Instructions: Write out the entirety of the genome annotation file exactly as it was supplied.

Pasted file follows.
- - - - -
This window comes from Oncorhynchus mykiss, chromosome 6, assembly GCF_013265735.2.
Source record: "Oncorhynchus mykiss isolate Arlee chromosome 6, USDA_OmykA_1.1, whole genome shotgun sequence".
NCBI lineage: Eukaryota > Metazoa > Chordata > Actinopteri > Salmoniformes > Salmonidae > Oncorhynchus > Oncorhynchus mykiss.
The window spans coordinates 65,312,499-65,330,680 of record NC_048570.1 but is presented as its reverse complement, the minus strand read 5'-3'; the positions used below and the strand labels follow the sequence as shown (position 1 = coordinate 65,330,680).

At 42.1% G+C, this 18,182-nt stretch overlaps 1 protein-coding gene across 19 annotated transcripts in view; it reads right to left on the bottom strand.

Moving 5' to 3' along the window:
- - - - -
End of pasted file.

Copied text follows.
This window comes from Oncorhynchus mykiss, chromosome 6, assembly GCF_013265735.2.
Source record: "Oncorhynchus mykiss isolate Arlee chromosome 6, USDA_OmykA_1.1, whole genome shotgun sequence".
NCBI lineage: Eukaryota > Metazoa > Chordata > Actinopteri > Salmoniformes > Salmonidae > Oncorhynchus > Oncorhynchus mykiss.
The window spans coordinates 65,312,499-65,330,680 of record NC_048570.1 but is presented as its reverse complement, the minus strand read 5'-3'; the positions used below and the strand labels follow the sequence as shown (position 1 = coordinate 65,330,680).

At 42.1% G+C, this 18,182-nt stretch overlaps 1 protein-coding gene across 19 annotated transcripts in view; it reads right to left on the bottom strand.

Moving 5' to 3' along the window: